Review by Devin Grier
On 28 November 2017, Rianna Walcott rounded up our last presentation of the first semester. Rianna is nearing the end of her first year as a digital humanities PhD student at King’s College London, having completed undergraduate and Masters degrees in English Literature at the University of Edinburgh. Her doctoral research, evolving from her Masters dissertation, considers the notion of ‘whiteness’ within black spheres. She is currently examining the use of language by black women and women of colour in closed and secret Facebook groups, and the extent to which these groups are able to provide space to critique whiteness.
The experience of blacks in postcolonial Britain provided the starting point for Rianna’s presentation. Whilst the arrival of the SS Empire Windrush in 1948, carrying almost 500 Jamaicans, was not the first landfall made by people of African descent to Britain, it marked the first influx of widespread migration from the West Indies to the United Kingdom. In the mid-twentieth century, the increase in Afro-Caribbean immigrants provoked a political backlash from those intent on preserving Britain’s imperial image. Rianna argued that anxieties among the white population resulted from a combination of racial and national identities. In order to differentiate themselves from the West Indians, a familiar white ‘we’ was constructed against a dangerous ‘black’ unknown. Because race and nationality became linked, being ‘British’ was predicated on white history. Rianna argued that it was at this point that Britain “was beginning to be disrupted by the black other – or more accurately by a black other that dared to enter white space.”
Postcolonial scholarship based on racial identity and ‘othering’ has tended to distinguish the non-white from the ‘neutral’ position of a white, western male. Through the window of literature, Rianna sought to invert this viewpoint by prioritizing black observation and analyzing several texts authored by West Indians and their British descendants, from the Windrush period to the modern day. In the course of her discussion, she made particular reference to Sam Selvon’s novel, The Lonely Londoners (1956), and Zadie Smith’s literary debut, White Teeth (2000).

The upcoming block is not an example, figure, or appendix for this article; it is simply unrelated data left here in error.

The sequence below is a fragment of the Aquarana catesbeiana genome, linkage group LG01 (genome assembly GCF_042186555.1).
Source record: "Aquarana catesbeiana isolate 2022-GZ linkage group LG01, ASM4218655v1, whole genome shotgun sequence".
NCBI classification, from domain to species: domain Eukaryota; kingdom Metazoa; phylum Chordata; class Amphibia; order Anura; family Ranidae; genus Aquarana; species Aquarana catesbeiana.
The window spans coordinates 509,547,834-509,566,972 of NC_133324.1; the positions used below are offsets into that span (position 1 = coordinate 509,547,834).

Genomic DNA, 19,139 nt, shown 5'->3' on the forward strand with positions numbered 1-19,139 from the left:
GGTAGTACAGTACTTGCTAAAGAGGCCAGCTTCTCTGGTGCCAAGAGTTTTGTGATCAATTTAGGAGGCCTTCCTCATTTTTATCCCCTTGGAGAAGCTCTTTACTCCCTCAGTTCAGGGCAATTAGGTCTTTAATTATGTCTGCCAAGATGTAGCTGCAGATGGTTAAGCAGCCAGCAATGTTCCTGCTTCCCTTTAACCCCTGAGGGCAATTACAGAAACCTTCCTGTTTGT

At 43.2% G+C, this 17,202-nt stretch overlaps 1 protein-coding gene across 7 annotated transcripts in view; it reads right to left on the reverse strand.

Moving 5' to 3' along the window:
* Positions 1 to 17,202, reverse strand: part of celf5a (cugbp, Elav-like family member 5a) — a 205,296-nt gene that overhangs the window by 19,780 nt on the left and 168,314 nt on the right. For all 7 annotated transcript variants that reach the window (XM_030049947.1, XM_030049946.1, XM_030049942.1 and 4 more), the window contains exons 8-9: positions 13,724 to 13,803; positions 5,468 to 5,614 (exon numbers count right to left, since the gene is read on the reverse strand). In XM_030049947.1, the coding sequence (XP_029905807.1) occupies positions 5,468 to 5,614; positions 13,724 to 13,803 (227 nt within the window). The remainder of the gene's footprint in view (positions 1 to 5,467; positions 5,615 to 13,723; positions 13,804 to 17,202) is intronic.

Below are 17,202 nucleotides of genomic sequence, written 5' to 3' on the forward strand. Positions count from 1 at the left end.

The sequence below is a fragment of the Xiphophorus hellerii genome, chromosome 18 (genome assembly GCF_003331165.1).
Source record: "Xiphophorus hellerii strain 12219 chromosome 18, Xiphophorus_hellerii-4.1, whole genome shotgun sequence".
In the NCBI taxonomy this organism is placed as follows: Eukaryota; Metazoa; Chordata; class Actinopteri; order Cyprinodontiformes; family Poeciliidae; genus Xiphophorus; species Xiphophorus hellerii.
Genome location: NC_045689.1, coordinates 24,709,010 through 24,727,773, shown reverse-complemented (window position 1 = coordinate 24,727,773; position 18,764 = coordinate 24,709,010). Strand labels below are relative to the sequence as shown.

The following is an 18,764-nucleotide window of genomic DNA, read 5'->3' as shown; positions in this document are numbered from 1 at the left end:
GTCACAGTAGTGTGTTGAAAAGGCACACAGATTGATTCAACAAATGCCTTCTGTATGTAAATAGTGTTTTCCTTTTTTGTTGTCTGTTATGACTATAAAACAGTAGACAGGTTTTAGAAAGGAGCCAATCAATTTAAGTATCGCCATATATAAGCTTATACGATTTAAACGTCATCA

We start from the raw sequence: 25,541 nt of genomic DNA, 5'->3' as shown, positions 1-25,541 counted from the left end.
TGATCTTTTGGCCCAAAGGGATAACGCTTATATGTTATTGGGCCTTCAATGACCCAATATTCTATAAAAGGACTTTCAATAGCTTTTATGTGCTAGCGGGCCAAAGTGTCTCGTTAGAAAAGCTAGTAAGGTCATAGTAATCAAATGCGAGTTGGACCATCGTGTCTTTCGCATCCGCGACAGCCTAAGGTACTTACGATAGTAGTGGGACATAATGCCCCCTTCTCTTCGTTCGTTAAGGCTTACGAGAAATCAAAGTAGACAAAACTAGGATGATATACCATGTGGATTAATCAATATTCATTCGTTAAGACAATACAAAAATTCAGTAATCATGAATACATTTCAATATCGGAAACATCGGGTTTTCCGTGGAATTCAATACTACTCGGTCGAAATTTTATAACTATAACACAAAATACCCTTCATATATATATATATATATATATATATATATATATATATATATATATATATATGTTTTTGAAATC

“The novels,” Rianna contended, “are linked by examination of the physical, literary and social dimensions of ‘space.’ As both the container of everyday life and an active agent or social force. The physical space of London, and how black writers conceptualize the city as a multicultural space, is central to my argument.” In each book, the black character is written into what is self evidently a white space: “Galahad walks through Piccadilly Circus while naming what he sees, and, in a metafictional gesture, White Teeth’s Samad viscerally links his colonised body with imperial space by inscribing his name in blood onto a bench in Trafalgar Square.”
In conclusion, Rianna summarized the literary representations of migrants who transform their new spaces: “Spaces are defined in relation to the self, and treated as something to be assimilated into, creolised, or rejected from.” Presented in the form of literature, these various processes of assimilation highlight the paradoxical nature of Britain’s physical space: “The narratives show black immigrants and black Britons futilely searching for a compromise between discrete, segregated racial identities and the threat of dissolution through multiculturalism.”
Outside her doctoral research, Rianna has pursued related interests. In early 2017, she co-founded Project Myopia, a website dedicated to decolonizing and diversifying university curricula. The project crowd-sources reviews of diverse materials and advocates their inclusion in academic syllabuses.
The workshop was well-attended, with a very active and insightful question and answer session following the presentation. We wish Rianna the best of luck with her future studies.